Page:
Orioles 5, Rangers 4
-- This sweltering and suffocating heat is the type of weather that melts ice cream, causes cups of ice to drip with condensation and makes managers of teams with six-game losing streaks wilt. It was his slumping team and not the weather, though, that made Baltimore Orioles Manager Lee Mazzilli cancel batting practice prior to a night game for the first time this season.
Mazzilli had promised all along that his powerful lineup would be complete when catcher Javy Lopez returned. But while Mazzilli waited for Lopez, who had broken a bone in his right hand, for almost two months, the Orioles fell farther and farther behind in the standings.
Lopez was hitless in his first game back from the disabled list, but had three hits, including the game-winning home run, a drive over the center field wall in the eighth inning against James Baldwin in Tuesday's 5-4 win over the Texas Rangers that ended Baltimore's six-game losing streak.
"I didn't do it yesterday, but thank God something happened today," Lopez said. "Hopefully from now I can just put something together for a few games. It's pretty frustrating to not be able to play and not help the team win or help the team some way or somehow. The fact I'm back right now I'm pretty happy."
Lopez is such a natural hitter, he often does not know what pitches he hits. When asked what pitch the home run was, Lopez responded with a shrug of his shoulders, "Slider?"
Baldwin told reporters the pitch was a fastball.
The Orioles were sweating heading into Tuesday's game and it had nothing to do with the 98-degree heat at game time. The pressure had gotten to them. Baltimore had lost six in a row and showed signs of become nothing more than also-rans in the American League East.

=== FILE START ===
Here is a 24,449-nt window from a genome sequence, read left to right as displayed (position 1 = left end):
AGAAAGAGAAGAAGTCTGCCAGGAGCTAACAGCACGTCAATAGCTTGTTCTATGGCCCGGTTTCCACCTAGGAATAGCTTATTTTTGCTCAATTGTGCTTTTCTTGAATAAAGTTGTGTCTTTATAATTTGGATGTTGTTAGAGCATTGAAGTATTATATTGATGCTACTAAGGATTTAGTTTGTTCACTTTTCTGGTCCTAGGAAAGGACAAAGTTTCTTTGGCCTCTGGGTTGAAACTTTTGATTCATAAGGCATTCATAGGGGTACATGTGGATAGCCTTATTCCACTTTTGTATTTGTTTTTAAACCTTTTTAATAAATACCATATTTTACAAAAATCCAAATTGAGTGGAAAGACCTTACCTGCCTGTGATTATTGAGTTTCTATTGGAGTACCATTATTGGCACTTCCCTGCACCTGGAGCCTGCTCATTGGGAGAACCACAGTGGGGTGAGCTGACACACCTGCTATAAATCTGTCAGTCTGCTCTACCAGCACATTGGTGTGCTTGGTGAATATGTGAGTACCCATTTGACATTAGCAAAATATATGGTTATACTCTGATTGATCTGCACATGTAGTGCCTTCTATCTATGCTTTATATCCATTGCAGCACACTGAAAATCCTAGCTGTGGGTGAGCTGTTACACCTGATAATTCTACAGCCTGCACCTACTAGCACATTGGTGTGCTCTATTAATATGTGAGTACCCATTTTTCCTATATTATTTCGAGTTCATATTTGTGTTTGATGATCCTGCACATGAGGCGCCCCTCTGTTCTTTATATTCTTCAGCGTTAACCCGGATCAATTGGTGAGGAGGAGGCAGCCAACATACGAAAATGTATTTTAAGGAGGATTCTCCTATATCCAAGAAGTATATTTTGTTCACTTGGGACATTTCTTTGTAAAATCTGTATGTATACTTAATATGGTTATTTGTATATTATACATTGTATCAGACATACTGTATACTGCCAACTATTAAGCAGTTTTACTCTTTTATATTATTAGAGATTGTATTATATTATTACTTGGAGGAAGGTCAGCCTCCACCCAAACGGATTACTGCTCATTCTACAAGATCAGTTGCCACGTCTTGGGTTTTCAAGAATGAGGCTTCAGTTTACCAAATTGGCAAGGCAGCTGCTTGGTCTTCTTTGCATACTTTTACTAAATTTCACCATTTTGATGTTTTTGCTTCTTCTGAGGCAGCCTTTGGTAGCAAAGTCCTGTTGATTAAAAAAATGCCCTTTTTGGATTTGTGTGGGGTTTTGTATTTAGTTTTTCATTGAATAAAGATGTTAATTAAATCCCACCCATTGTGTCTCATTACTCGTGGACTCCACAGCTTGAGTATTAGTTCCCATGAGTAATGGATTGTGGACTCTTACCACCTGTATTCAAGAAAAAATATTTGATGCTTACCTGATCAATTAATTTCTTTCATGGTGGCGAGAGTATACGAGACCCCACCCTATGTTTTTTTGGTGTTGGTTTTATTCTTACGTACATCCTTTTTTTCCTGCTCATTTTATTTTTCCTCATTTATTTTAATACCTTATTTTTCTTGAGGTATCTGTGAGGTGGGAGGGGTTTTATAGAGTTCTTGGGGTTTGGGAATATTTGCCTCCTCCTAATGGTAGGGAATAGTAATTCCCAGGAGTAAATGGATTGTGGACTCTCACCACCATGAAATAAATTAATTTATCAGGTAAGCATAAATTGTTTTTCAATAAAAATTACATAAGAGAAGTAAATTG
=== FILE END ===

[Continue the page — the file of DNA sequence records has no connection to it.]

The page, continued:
But it is in these conditions that Sammy Sosa thrives. And with Lopez back in the lineup and Sosa streaking, perhaps the Orioles have already made their midseason improvements without giving up a player.
"If they want to add another bat, that's always welcome," Lopez said. "The more the better."
It's been said that Sosa heats up in conjunction with the weather, and as the temperature has risen, so has the designated hitter's batting average.
Prior to a game last week, Sosa smiled at a reporter and said, "It's coming."
It has. Sosa is hitting .316 (12 for 38) with three home runs in the past 10 games.
"I'm making adjustments," Sosa said. "When you're a good hitter, you're always going to find a way to get it done. I found something. You will see the difference."
With a man on first base in the sixth inning, Sosa launched a towering drive to center field. He hopped at home plate, as is his custom with every home run, but then almost stopped on the way to first base.
It was only when the ball landed well over the center field wall that Sosa began to trot around the bases. The home run was the 586th of his career, which tied him for fifth place all-time with Frank Robinson.
In one of the luxury boxes at Oriole Park at Camden Yards, Orioles owner Peter Angelos, sitting with Rangers owner Tom Hicks, watched his $9 million investment come to life.
"One thing I like about this team is that nobody quits," Sosa said. "The manager has been great, the GM, the owner Mr. Angelos, everybody has been great. We still have a long way to go. Right now we need some support. That's what we're looking for right now. In the first half everybody was having a good time. We need the support in the bad times. We will be there in September."
Sosa's numbers rise during the hot months of the year. Prior to this year Sosa hit just .265 in March-April and .255 in September-October, but much better in the middle four months -- May (.296), June (.278), July (.277) and August (.284).
"I'm not a cold-weather man, that's it," Sosa said. "I like the hot weather."
The conditions at Camden Yards weren't comfortable for either pitcher. It's unlikely Texas pitcher Kenny Rogers feels comfortable pitching at any opposing park at this point. The lefty was suspended on July 1 for assaulting a camera man on June 29. Rogers appealed the suspension Friday, which allowed him to pitch this game. He pitched seven innings and allowed four runs (three earned). Orioles starter Rodrigo Lopez lasted 61/3 innings, but did not get a decision.
"It felt like it was 130 degrees out there," Lopez said. "I was trying to take my breaths on the bench."
After the win, Mazzilli could finally take a deep breath in his air-conditioned office.